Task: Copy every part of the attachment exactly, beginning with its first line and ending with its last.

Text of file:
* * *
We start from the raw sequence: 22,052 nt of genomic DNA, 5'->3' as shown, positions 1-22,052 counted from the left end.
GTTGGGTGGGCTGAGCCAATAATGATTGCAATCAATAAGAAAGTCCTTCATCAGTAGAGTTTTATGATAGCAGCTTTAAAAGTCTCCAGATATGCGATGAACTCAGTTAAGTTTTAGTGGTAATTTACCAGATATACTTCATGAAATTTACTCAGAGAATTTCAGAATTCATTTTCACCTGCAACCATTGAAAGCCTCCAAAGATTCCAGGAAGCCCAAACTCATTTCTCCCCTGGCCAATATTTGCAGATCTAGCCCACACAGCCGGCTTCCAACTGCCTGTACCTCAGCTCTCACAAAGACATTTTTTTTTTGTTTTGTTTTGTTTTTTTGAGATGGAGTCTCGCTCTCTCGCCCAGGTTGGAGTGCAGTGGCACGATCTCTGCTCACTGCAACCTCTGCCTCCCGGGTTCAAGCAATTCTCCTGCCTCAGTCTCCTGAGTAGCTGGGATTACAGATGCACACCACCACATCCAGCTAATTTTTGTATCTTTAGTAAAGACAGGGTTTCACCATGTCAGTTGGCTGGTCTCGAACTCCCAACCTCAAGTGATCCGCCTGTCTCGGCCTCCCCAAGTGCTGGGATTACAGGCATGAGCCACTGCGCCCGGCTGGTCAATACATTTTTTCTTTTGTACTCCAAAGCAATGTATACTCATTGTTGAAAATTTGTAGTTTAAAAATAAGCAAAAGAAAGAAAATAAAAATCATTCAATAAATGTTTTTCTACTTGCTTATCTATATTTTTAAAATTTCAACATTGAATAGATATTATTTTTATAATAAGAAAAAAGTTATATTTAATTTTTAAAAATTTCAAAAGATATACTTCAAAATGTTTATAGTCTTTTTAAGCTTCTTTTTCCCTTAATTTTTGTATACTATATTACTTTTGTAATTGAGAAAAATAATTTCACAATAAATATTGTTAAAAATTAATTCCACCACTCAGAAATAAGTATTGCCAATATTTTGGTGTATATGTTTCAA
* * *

We start from the raw sequence: 22,052 nt of genomic DNA, 5'->3' as shown, positions 1-22,052 counted from the left end.
GTTGGGTGGGCTGAGCCAATAATGATTGCAATCAATAAGAAAGTCCTTCATCAGTAGAGTTTTATGATAGCAGCTTTAAAAGTCTCCAGATATGCGATGAACTCAGTTAAGTTTTAGTGGTAATTTACCAGATATACTTCATGAAATTTACTCAGAGAATTTCAGAATTCATTTTCACCTGCAACCATTGAAAGCCTCCAAAGATTCCAGGAAGCCCAAACTCATTTCTCCCCTGGCCAATATTTGCAGATCTAGCCCACACAGCCGGCTTCCAACTGCCTGTACCTCAGCTCTCACAAAGACATTTTTTTTTTGTTTTGTTTTGTTTTTTTGAGATGGAGTCTCGCTCTCTCGCCCAGGTTGGAGTGCAGTGGCACGATCTCTGCTCACTGCAACCTCTGCCTCCCGGGTTCAAGCAATTCTCCTGCCTCAGTCTCCTGAGTAGCTGGGATTACAGATGCACACCACCACATCCAGCTAATTTTTGTATCTTTAGTAAAGACAGGGTTTCACCATGTCAGTTGGCTGGTCTCGAACTCCCAACCTCAAGTGATCCGCCTGTCTCGGCCTCCCCAAGTGCTGGGATTACAGGCATGAGCCACTGCGCCCGGCTGGTCAATACATTTTTTCTTTTGTACTCCAAAGCAATGTATACTCATTGTTGAAAATTTGTAGTTTAAAAATAAGCAAAAGAAAGAAAATAAAAATCATTCAATAAATGTTTTTCTACTTGCTTATCTATATTTTTAAAATTTCAACATTGAATAGATATTATTTTTATAATAAGAAAAAAGTTATATTTAATTTTTAAAAATTTCAAAAGATATACTTCAAAATGTTTATAGTCTTTTTAAGCTTCTTTTTCCCTTAATTTTTGTATACTATATTACTTTTGTAATTGAGAAAAATAATTTCACAATAAATATTGTTAAAAATTAATTCCACCACTCAGAAATAAGTATTGCCAATATTTTGGTGTATATGTTTCAA